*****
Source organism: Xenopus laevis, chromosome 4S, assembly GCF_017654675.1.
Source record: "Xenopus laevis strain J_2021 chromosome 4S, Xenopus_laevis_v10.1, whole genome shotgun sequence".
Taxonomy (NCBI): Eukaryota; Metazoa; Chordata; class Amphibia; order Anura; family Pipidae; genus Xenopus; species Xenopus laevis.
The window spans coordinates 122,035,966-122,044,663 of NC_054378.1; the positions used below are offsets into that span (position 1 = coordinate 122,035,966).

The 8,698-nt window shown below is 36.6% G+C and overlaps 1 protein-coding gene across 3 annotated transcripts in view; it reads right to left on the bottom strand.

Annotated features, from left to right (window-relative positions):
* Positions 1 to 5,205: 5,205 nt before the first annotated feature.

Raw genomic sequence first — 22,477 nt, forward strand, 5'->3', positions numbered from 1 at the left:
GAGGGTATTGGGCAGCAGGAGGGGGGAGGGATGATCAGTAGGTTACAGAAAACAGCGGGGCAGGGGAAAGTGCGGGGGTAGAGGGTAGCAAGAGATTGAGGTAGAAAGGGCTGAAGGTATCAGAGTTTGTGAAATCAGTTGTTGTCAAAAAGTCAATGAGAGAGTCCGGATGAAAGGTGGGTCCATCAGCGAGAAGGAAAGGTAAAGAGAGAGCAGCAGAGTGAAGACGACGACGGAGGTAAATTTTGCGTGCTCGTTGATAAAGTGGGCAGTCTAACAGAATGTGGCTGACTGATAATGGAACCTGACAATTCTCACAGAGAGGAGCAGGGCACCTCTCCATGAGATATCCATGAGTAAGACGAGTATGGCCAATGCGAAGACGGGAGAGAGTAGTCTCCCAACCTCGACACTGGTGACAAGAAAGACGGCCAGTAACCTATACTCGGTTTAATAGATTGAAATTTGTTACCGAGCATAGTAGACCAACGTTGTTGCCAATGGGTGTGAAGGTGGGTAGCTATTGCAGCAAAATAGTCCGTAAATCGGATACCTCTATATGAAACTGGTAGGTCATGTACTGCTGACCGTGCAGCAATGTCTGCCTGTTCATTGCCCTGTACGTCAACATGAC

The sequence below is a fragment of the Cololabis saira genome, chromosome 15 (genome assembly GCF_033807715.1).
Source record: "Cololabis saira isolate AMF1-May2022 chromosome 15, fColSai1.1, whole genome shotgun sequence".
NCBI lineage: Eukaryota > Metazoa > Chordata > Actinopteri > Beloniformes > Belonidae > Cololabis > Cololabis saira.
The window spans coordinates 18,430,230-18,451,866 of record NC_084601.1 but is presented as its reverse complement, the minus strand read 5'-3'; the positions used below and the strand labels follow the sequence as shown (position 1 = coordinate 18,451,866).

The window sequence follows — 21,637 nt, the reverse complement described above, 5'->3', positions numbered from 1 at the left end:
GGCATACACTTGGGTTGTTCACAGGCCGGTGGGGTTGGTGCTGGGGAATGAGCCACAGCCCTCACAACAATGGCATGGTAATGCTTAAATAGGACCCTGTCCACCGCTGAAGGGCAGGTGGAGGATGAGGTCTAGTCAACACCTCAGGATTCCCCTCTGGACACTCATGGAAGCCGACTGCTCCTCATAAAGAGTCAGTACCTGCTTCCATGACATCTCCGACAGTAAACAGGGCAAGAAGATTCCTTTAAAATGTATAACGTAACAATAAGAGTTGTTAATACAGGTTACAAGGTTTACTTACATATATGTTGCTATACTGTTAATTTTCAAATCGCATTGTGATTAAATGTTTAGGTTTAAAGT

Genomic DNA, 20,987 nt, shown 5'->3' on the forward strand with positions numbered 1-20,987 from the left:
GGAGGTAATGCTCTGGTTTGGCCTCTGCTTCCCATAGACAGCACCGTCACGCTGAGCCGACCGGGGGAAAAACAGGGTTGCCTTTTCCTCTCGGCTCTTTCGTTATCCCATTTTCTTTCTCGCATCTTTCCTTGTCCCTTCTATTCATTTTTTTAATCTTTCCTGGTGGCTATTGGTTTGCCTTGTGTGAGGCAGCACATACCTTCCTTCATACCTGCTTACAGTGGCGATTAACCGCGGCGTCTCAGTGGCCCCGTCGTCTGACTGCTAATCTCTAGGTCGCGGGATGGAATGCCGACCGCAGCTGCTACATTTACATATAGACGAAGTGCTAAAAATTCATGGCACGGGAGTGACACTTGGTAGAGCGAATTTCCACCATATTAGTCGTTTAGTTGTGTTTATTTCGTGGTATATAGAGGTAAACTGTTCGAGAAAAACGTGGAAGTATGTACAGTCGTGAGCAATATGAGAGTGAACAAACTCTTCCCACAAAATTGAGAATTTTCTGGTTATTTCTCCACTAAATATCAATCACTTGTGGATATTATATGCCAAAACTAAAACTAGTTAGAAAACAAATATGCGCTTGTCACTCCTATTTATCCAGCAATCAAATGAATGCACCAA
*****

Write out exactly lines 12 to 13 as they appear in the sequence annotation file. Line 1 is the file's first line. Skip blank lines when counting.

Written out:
NCBI lineage: Eukaryota > Metazoa > Chordata > Actinopteri > Beloniformes > Belonidae > Cololabis > Cololabis saira.
The window spans coordinates 18,430,230-18,451,866 of record NC_084601.1 but is presented as its reverse complement, the minus strand read 5'-3'; the positions used below and the strand labels follow the sequence as shown (position 1 = coordinate 18,451,866).